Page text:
Amphibian up to 20 centimeters long


The giant frog is threatened with extinction.

An international team of scientists is to save the endangered giant titicaca frog. As the Bolivian Museum of Natural History announced, researchers from Bolivia, Peru, Ecuador and the United States will jointly look for ways to save the frog with the Latin name Telmatobius culeus.

The project is therefore supported by several institutions, including the United Nations. The giant Titicaca frog only occurs in Lake Titicaca, the largest lake in South America that belongs to Bolivia and Peru. The Telmatobius culeus is the largest frog in the world that lives exclusively in water. According to zoologists, he can reach a head-body length of up to 20 centimeters. The frog lives in water depths of up to a hundred meters.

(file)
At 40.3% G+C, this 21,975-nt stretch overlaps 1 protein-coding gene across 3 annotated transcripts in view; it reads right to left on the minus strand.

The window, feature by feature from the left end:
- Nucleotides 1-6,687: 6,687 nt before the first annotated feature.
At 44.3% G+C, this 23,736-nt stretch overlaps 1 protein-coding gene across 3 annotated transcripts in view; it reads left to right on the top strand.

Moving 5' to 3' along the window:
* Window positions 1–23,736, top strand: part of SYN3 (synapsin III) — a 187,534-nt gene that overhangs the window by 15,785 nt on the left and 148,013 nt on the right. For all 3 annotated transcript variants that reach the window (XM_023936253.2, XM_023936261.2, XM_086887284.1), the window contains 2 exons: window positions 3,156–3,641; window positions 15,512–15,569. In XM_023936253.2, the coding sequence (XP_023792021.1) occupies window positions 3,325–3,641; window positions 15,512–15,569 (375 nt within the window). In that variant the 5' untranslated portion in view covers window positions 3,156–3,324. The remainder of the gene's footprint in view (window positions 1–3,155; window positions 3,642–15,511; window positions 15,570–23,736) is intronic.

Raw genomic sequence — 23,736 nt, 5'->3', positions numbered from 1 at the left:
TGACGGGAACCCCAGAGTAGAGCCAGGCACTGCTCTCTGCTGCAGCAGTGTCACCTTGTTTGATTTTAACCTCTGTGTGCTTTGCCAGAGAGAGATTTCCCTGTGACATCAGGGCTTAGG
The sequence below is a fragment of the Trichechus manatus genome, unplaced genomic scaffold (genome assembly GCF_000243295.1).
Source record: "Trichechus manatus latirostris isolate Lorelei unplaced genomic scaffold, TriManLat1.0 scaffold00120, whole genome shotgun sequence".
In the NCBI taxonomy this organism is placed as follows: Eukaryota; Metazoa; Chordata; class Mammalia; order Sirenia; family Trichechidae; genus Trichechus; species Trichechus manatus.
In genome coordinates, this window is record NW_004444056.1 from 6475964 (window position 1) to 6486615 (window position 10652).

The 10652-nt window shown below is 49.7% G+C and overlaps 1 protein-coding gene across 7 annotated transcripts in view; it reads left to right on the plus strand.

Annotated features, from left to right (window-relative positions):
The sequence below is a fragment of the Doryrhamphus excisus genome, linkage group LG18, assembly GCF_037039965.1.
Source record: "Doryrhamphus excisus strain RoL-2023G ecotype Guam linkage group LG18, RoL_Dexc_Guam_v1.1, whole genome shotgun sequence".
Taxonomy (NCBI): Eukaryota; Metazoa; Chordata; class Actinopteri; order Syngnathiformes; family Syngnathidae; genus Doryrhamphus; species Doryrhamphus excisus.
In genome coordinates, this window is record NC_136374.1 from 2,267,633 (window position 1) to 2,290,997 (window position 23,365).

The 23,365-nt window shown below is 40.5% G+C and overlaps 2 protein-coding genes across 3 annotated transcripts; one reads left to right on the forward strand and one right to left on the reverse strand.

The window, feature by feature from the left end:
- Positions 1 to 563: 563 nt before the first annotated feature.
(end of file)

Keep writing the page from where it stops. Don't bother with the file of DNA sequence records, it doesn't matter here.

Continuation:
Frog with wrinkled, soft skin

The wrinkled and soft skin is characteristic of the giant Titicaca frog. It allows him better oxygen uptake at altitudes of around 3,800 meters above sea level, on which his home lake is located. Oxygen is scarce there.

Titicaca giant frog as a delicacy

The giant titicaca frog is considered to be critically endangered. It is hunted by humans for culinary purposes and ritual customs. His skin is also used for leather production. Added to this is the high level of water pollution in Lake Titicaca.

(Those: APA)

Accessed on 07/28/2020 at 08:29 on